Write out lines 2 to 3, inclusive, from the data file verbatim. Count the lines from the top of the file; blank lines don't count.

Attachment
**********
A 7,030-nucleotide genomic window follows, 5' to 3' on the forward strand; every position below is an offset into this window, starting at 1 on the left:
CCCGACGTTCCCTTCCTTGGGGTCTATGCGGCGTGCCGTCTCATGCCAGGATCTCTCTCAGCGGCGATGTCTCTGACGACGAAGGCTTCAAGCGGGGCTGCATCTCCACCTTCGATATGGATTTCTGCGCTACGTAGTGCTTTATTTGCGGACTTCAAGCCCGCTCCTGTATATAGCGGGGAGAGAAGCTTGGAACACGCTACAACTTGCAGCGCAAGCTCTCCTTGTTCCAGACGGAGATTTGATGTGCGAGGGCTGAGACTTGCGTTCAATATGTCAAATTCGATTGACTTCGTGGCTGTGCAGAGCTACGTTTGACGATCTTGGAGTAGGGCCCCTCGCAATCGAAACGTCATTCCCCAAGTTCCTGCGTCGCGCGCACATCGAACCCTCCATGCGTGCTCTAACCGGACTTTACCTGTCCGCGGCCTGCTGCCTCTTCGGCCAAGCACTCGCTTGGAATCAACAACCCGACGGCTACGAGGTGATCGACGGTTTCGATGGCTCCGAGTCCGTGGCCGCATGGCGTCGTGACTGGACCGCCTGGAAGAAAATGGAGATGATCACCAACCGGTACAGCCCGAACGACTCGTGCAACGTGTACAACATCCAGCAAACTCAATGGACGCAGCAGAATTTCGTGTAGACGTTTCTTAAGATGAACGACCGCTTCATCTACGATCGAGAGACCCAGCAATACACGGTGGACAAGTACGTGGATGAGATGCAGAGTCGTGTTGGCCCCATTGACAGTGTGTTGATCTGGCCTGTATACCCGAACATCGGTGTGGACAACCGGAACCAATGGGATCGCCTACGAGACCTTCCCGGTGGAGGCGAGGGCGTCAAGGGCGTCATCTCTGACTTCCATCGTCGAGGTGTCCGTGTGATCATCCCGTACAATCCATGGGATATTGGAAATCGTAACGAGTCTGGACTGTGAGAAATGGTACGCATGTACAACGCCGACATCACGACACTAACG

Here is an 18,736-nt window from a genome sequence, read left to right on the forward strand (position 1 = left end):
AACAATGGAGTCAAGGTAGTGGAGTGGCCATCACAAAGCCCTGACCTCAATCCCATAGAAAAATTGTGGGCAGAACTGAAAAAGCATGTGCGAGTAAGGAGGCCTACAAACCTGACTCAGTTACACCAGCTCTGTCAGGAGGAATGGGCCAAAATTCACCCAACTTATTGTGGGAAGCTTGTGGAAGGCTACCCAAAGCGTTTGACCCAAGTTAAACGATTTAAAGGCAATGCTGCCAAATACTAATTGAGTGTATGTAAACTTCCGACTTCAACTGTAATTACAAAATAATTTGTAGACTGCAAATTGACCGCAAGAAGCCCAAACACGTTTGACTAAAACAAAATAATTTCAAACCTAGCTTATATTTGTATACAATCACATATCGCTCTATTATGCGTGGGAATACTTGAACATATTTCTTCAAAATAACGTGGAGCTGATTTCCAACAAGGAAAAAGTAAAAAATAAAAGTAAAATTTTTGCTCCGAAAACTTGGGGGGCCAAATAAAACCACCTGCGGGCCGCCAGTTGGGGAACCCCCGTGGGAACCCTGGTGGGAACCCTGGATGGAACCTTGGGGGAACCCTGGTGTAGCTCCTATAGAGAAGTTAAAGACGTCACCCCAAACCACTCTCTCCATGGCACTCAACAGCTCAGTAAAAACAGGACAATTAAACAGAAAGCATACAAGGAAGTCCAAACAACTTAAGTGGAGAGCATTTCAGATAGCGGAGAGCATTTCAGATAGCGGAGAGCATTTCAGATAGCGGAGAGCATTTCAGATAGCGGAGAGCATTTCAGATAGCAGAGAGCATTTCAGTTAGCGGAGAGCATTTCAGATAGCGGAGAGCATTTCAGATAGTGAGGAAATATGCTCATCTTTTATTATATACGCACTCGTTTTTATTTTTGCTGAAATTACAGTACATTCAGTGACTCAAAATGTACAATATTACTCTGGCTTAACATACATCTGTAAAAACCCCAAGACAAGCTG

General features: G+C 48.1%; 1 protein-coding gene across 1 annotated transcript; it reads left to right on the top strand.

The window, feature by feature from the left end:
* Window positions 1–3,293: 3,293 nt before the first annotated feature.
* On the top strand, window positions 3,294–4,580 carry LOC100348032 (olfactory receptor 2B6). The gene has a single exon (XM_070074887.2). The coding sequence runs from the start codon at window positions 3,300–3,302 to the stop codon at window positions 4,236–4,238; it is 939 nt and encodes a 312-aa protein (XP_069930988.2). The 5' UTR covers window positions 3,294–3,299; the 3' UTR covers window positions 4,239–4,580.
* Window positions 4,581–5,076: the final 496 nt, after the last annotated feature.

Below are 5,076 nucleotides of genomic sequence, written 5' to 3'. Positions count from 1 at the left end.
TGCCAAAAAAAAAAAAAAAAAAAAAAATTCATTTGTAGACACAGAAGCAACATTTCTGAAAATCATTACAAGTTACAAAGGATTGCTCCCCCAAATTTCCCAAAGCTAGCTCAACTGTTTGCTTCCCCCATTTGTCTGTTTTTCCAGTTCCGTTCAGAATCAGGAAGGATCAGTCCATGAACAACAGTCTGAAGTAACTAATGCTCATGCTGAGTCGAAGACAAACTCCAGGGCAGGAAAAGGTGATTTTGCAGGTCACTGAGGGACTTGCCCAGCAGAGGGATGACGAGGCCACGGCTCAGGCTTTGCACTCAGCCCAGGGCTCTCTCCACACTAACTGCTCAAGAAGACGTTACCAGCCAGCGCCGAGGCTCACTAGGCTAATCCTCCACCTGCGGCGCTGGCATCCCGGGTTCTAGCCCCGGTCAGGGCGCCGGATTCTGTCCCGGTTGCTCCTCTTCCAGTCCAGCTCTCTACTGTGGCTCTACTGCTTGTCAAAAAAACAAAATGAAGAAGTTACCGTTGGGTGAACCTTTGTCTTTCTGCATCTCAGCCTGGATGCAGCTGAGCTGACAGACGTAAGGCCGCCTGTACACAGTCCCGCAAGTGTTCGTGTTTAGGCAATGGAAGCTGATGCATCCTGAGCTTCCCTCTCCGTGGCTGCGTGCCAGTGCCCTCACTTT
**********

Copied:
CCCGACGTTCCCTTCCTTGGGGTCTATGCGGCGTGCCGTCTCATGCCAGGATCTCTCTCAGCGGCGATGTCTCTGACGACGAAGGCTTCAAGCGGGGCTGCATCTCCACCTTCGATATGGATTTCTGCGCTACGTAGTGCTTTATTTGCGGACTTCAAGCCCGCTCCTGTATATAGCGGGGAGAGAAGCTTGGAACACGCTACAACTTGCAGCGCAAGCTCTCCTTGTTCCAGACGGAGATTTGATGTGCGAGGGCTGAGACTTGCGTTCAATATGTCAAATTCGATTGACTTCGTGGCTGTGCAGAGCTACGTTTGACGATCTTGGAGTAGGGCCCCTCGCAATCGAAACGTCATTCCCCAAGTTCCTGCGTCGCGCGCACATCGAACCCTCCATGCGTGCTCTAACCGGACTTTACCTGTCCGCGGCCTGCTGCCTCTTCGGCCAAGCACTCGCTTGGAATCAACAACCCGACGGCTACGAGGTGATCGACGGTTTCGATGGCTCCGAGTCCGTGGCCGCATGGCGTCGTGACTGGACCGCCTGGAAGAAAATGGAGATGATCACCAACCGGTACAGCCCGAACGACTCGTGCAACGTGTACAACATCCAGCAAACTCAATGGACGCAGCAGAATTTCGTGTAGACGTTTCTTAAGATGAACGACCGCTTCATCTACGATCGAGAGACCCAGCAATACACGGTGGACAAGTACGTGGATGAGATGCAGAGTCGTGTTGGCCCCATTGACAGTGTGTTGATCTGGCCTGTATACCCGAACATCGGTGTGGACAACCGGAACCAATGGGATCGCCTACGAGACCTTCCCGGTGGAGGCGAGGGCGTCAAGGGCGTCATCTCTGACTTCCATCGTCGAGGTGTCCGTGTGATCATCCCGTACAATCCATGGGATATTGGAAATCGTAACGAGTCTGGACTGTGAGAAATGGTACGCATGTACAACGCCGACATCACGACACTAACG

Here is an 18,736-nt window from a genome sequence, read left to right on the forward strand (position 1 = left end):